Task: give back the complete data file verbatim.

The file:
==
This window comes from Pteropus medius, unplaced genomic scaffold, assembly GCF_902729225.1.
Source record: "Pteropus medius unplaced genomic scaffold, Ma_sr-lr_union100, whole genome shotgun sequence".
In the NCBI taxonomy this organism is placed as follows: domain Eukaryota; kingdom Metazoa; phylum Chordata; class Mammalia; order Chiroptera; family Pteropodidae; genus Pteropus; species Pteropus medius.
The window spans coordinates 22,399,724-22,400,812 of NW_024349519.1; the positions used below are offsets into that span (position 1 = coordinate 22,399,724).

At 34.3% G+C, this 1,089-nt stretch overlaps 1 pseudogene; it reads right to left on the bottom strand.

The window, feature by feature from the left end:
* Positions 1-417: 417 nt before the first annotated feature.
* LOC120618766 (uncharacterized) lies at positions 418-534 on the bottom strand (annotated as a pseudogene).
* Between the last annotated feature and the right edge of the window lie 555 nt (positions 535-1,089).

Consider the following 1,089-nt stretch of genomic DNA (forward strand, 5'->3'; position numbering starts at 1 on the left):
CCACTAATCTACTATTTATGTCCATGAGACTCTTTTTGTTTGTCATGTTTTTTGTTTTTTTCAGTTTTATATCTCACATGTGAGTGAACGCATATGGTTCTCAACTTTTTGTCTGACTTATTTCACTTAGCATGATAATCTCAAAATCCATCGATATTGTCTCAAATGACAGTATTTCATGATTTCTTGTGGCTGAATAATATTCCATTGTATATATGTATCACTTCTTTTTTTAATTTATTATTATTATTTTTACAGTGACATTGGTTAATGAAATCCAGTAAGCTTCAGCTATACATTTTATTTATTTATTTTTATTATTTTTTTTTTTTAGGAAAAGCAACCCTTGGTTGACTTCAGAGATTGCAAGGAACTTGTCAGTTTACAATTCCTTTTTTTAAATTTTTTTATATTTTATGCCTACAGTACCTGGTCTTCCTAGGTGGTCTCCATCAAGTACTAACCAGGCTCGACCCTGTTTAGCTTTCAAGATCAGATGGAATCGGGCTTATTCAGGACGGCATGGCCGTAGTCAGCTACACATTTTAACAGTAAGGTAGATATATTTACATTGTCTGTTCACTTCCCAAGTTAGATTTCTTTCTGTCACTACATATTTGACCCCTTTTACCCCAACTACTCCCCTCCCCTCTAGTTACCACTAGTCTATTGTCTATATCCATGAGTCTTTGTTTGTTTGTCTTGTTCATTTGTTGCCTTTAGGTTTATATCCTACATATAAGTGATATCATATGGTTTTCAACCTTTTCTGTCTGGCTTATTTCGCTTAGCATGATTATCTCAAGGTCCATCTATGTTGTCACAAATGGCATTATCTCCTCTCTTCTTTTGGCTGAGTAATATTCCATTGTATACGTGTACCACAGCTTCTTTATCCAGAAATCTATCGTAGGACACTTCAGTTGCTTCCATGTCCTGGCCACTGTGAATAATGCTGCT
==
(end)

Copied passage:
This window comes from Pteropus medius, unplaced genomic scaffold, assembly GCF_902729225.1.
Source record: "Pteropus medius unplaced genomic scaffold, Ma_sr-lr_union100, whole genome shotgun sequence".
In the NCBI taxonomy this organism is placed as follows: domain Eukaryota; kingdom Metazoa; phylum Chordata; class Mammalia; order Chiroptera; family Pteropodidae; genus Pteropus; species Pteropus medius.
The window spans coordinates 22,399,724-22,400,812 of NW_024349519.1; the positions used below are offsets into that span (position 1 = coordinate 22,399,724).

At 34.3% G+C, this 1,089-nt stretch overlaps 1 pseudogene; it reads right to left on the bottom strand.

The window, feature by feature from the left end:
* Positions 1-417: 417 nt before the first annotated feature.
* LOC120618766 (uncharacterized) lies at positions 418-534 on the bottom strand (annotated as a pseudogene).
* Between the last annotated feature and the right edge of the window lie 555 nt (positions 535-1,089).

Consider the following 1,089-nt stretch of genomic DNA (forward strand, 5'->3'; position numbering starts at 1 on the left):
CCACTAATCTACTATTTATGTCCATGAGACTCTTTTTGTTTGTCATGTTTTTTGTTTTTTTCAGTTTTATATCTCACATGTGAGTGAACGCATATGGTTCTCAACTTTTTGTCTGACTTATTTCACTTAGCATGATAATCTCAAAATCCATCGATATTGTCTCAAATGACAGTATTTCATGATTTCTTGTGGCTGAATAATATTCCATTGTATATATGTATCACTTCTTTTTTTAATTTATTATTATTATTTTTACAGTGACATTGGTTAATGAAATCCAGTAAGCTTCAGCTATACATTTTATTTATTTATTTTTATTATTTTTTTTTTTTAGGAAAAGCAACCCTTGGTTGACTTCAGAGATTGCAAGGAACTTGTCAGTTTACAATTCCTTTTTTTAAATTTTTTTATATTTTATGCCTACAGTACCTGGTCTTCCTAGGTGGTCTCCATCAAGTACTAACCAGGCTCGACCCTGTTTAGCTTTCAAGATCAGATGGAATCGGGCTTATTCAGGACGGCATGGCCGTAGTCAGCTACACATTTTAACAGTAAGGTAGATATATTTACATTGTCTGTTCACTTCCCAAGTTAGATTTCTTTCTGTCACTACATATTTGACCCCTTTTACCCCAACTACTCCCCTCCCCTCTAGTTACCACTAGTCTATTGTCTATATCCATGAGTCTTTGTTTGTTTGTCTTGTTCATTTGTTGCCTTTAGGTTTATATCCTACATATAAGTGATATCATATGGTTTTCAACCTTTTCTGTCTGGCTTATTTCGCTTAGCATGATTATCTCAAGGTCCATCTATGTTGTCACAAATGGCATTATCTCCTCTCTTCTTTTGGCTGAGTAATATTCCATTGTATACGTGTACCACAGCTTCTTTATCCAGAAATCTATCGTAGGACACTTCAGTTGCTTCCATGTCCTGGCCACTGTGAATAATGCTGCT